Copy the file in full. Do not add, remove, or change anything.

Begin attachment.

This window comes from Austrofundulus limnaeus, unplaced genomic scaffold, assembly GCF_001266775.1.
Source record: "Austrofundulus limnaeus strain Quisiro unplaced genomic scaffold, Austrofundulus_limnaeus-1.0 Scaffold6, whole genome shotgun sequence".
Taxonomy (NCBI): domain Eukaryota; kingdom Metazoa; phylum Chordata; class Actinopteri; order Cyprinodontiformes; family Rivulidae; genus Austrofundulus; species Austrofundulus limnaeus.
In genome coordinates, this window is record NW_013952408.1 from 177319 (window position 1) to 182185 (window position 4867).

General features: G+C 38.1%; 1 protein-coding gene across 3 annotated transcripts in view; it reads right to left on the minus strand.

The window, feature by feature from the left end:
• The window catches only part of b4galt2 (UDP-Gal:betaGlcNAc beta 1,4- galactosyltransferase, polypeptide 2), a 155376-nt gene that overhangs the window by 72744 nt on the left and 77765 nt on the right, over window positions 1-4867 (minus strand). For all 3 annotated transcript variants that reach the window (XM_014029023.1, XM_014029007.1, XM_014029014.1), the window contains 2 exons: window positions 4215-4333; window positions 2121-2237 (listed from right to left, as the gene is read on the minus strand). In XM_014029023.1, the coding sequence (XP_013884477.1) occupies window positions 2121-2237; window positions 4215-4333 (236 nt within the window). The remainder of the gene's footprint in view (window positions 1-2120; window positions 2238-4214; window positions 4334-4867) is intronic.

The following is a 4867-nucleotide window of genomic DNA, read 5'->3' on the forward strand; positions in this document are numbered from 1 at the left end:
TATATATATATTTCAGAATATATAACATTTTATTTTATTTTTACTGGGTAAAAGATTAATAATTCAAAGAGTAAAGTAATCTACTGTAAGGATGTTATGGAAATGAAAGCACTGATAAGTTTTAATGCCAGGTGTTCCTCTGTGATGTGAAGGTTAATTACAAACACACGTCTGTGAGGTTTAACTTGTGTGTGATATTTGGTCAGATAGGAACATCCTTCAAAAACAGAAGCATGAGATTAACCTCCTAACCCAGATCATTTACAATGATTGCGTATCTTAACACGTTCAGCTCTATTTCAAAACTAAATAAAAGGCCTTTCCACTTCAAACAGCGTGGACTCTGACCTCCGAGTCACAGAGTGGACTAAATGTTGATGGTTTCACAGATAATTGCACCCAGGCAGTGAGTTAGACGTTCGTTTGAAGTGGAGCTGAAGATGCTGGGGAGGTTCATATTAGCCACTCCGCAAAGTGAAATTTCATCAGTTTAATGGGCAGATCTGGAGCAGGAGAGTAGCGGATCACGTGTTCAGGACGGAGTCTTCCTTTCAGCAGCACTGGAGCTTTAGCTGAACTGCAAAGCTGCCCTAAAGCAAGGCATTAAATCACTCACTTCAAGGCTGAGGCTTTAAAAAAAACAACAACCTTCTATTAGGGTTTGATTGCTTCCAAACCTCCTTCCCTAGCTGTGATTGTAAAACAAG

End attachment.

This window comes from Austrofundulus limnaeus, unplaced genomic scaffold, assembly GCF_001266775.1.
Source record: "Austrofundulus limnaeus strain Quisiro unplaced genomic scaffold, Austrofundulus_limnaeus-1.0 Scaffold6, whole genome shotgun sequence".
Taxonomy (NCBI): domain Eukaryota; kingdom Metazoa; phylum Chordata; class Actinopteri; order Cyprinodontiformes; family Rivulidae; genus Austrofundulus; species Austrofundulus limnaeus.
In genome coordinates, this window is record NW_013952408.1 from 177319 (window position 1) to 182185 (window position 4867).

General features: G+C 38.1%; 1 protein-coding gene across 3 annotated transcripts in view; it reads right to left on the minus strand.

The window, feature by feature from the left end:
• The window catches only part of b4galt2 (UDP-Gal:betaGlcNAc beta 1,4- galactosyltransferase, polypeptide 2), a 155376-nt gene that overhangs the window by 72744 nt on the left and 77765 nt on the right, over window positions 1-4867 (minus strand). For all 3 annotated transcript variants that reach the window (XM_014029023.1, XM_014029007.1, XM_014029014.1), the window contains 2 exons: window positions 4215-4333; window positions 2121-2237 (listed from right to left, as the gene is read on the minus strand). In XM_014029023.1, the coding sequence (XP_013884477.1) occupies window positions 2121-2237; window positions 4215-4333 (236 nt within the window). The remainder of the gene's footprint in view (window positions 1-2120; window positions 2238-4214; window positions 4334-4867) is intronic.

The following is a 4867-nucleotide window of genomic DNA, read 5'->3' on the forward strand; positions in this document are numbered from 1 at the left end:
TATATATATATTTCAGAATATATAACATTTTATTTTATTTTTACTGGGTAAAAGATTAATAATTCAAAGAGTAAAGTAATCTACTGTAAGGATGTTATGGAAATGAAAGCACTGATAAGTTTTAATGCCAGGTGTTCCTCTGTGATGTGAAGGTTAATTACAAACACACGTCTGTGAGGTTTAACTTGTGTGTGATATTTGGTCAGATAGGAACATCCTTCAAAAACAGAAGCATGAGATTAACCTCCTAACCCAGATCATTTACAATGATTGCGTATCTTAACACGTTCAGCTCTATTTCAAAACTAAATAAAAGGCCTTTCCACTTCAAACAGCGTGGACTCTGACCTCCGAGTCACAGAGTGGACTAAATGTTGATGGTTTCACAGATAATTGCACCCAGGCAGTGAGTTAGACGTTCGTTTGAAGTGGAGCTGAAGATGCTGGGGAGGTTCATATTAGCCACTCCGCAAAGTGAAATTTCATCAGTTTAATGGGCAGATCTGGAGCAGGAGAGTAGCGGATCACGTGTTCAGGACGGAGTCTTCCTTTCAGCAGCACTGGAGCTTTAGCTGAACTGCAAAGCTGCCCTAAAGCAAGGCATTAAATCACTCACTTCAAGGCTGAGGCTTTAAAAAAAACAACAACCTTCTATTAGGGTTTGATTGCTTCCAAACCTCCTTCCCTAGCTGTGATTGTAAAACAAG